I was really surprised that despite the lush greenness of False Bluff the things I wanted to grow....wouldn't.
When I first began my project here I envisioned just which blooming plants would go where and how their flowers would enhance the landscape. After all this is the tropics; and the greenery that surrounded us was overwhelming even though almost none of it was pretty.
At the start, we removed most of the scrub brush, leaving sea grapes and coconut palms; and then immediately added hundreds more coconut trees. Some of these young trees were planted in as random and natural a manner as possible; but a lot of the others were planted in locations that would outline or accent future uses, or in places that would direct foot traffic.
And after the coconut trees I began to plant things that would bloom, things like ylang ylang trees with their showy and sweet smelling blossoms (from which, it is said, Chanel #5 was born); bougainvillea; hibiscus; a local bright-yellow-flowered shrub that bloomed apparently non-stop....at least until I planted it close to the beach.
None of these things I planted survived where I wanted them, where I had envisioned them blooming. WTF! The tropics are known for colorful hibiscus and clouds of bright bougainvillea. So why wouldn't these things grow where I put them?
What I hadn't taken into consideration - what I was too stupid to even think about - was the salt in the air, blown in on that lovely and constant sea breeze. Most of you who have spent a day at the beach remember feeling a bit sticky at the end of the day? That stickiness is a coating of salt that's blown your way on a breeze.
And at False Bluff there is a constant sea breeze bringing salt to coat everybody and everything and depositing eons of salt in the soil.
Result? Not a nurturing environment for plants.
What followed almost immediately was the decision to open a plant nursery that specializes in landscape ornamentals that would thrive in our environment. It turned out there are lists of plants that grow in places like ours, rated from "highly" to "moderate" on the salt resistant scale.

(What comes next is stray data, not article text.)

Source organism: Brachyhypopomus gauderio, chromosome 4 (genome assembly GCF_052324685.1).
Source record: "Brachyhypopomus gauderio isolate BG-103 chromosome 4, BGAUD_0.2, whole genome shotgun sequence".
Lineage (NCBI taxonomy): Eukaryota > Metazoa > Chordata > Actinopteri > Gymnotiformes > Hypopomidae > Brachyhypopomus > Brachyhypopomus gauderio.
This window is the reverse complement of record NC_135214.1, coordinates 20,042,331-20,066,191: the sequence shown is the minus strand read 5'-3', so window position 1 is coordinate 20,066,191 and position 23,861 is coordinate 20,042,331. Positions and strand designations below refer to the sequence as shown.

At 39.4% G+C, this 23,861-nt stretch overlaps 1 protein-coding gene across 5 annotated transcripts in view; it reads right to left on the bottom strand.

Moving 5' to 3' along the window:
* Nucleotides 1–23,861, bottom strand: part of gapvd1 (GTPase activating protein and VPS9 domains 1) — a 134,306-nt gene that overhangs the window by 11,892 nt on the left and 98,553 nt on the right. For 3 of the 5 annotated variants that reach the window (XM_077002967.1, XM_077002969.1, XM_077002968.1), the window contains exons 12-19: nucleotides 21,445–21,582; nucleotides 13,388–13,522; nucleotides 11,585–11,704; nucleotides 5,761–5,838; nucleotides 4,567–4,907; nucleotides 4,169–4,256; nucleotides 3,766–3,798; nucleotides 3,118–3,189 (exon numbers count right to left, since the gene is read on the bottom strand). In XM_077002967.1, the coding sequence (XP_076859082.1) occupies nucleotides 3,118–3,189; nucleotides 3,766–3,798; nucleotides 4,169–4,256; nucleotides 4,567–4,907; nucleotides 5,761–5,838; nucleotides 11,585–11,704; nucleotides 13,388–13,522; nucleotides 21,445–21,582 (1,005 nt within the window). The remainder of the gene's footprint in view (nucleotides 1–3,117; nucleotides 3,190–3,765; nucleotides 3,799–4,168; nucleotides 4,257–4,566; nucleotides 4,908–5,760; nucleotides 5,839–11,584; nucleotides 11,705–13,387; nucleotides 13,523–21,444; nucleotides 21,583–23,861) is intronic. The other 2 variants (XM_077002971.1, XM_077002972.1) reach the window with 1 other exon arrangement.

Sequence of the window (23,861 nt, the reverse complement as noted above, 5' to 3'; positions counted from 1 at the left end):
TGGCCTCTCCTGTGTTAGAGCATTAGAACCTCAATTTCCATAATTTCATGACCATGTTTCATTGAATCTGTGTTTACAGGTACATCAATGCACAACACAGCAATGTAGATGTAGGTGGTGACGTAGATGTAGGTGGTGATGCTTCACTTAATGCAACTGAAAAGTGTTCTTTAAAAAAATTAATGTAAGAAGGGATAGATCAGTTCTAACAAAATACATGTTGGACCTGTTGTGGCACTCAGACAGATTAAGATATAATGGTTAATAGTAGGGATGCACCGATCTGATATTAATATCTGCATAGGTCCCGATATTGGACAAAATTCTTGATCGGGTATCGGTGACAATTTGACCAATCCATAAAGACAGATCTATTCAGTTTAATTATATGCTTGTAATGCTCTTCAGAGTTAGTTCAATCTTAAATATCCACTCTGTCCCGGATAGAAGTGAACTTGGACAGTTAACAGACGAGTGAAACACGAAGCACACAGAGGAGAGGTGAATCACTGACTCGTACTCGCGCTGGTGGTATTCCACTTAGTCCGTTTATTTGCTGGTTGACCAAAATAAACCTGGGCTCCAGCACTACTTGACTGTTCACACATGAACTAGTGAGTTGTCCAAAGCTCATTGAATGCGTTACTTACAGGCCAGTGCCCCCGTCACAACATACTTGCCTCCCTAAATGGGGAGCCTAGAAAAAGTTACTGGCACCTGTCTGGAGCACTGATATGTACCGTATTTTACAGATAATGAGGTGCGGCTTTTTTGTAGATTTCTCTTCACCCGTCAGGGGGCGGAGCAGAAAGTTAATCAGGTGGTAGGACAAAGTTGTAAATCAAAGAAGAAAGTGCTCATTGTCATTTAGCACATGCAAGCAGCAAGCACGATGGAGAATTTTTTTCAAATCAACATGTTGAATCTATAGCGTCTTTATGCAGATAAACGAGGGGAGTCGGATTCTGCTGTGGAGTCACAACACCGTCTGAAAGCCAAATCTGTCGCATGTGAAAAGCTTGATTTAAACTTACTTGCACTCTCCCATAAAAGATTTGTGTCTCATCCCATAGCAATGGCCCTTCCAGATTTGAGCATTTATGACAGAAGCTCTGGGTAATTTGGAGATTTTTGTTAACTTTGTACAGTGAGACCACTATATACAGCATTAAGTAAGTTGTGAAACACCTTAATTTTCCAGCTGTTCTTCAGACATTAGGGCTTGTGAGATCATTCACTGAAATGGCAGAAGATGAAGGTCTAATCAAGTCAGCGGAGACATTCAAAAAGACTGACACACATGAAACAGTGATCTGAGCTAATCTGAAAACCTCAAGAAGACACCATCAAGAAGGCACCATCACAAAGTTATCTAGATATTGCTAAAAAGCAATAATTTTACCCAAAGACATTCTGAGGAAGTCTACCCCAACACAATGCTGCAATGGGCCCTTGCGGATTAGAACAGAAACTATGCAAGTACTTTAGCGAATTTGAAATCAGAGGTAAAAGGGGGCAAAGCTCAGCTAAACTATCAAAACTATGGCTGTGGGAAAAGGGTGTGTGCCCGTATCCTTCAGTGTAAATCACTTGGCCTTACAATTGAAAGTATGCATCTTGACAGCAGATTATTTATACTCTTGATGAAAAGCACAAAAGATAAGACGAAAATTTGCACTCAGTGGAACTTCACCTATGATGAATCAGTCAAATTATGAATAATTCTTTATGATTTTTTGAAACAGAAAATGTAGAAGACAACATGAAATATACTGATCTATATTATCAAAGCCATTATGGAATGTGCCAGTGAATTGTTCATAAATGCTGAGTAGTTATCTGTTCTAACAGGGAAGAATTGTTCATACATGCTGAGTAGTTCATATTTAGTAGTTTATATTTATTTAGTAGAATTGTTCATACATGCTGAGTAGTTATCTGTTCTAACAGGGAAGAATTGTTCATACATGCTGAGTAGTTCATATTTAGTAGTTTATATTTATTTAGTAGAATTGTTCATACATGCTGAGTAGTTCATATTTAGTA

So the plant nursery was born as I familiarized myself with what was available, choosing plants I'd never dealt with, selecting not only for salt resistance but for good looks: optics ruled the decision making. Turns out there are some stunning things available and some old familiar faces I'd not known were resistant to salt spray.
A place close enough to the sea to test the veracity of the salt resistant plant lists was cleared in anticipation of making space for the mother plants, plants that would provide offspring for us to use in our own landscaping and also for sale to other frustrated coastal gardeners.
Almost immediately we learned we were going to have to propagate most of our own mother plants because very little of what we wanted in the nursery is available commercially anywhere in Nicaragua. So things are going a bit slower than they might have gone in the USA where all I would have had to do was order 100 of this or 200 of that.
In our case, we beg or buy a small plant or a cutting to root; and wait until it's big and healthy enough to provide cuttings or seeds for further propagation...
Once the initial space was cleared, weed-free rows, with planned walkways between them, were marked using short pieces of 1" PVC pipe. As mentioned in a couple of earlier posts here, we don't use wood to mark the rows anymore because termites eat the damned things almost as fast as we put them in the ground.
The space and number of plant rows have doubled from this beginning as our inventory has increased.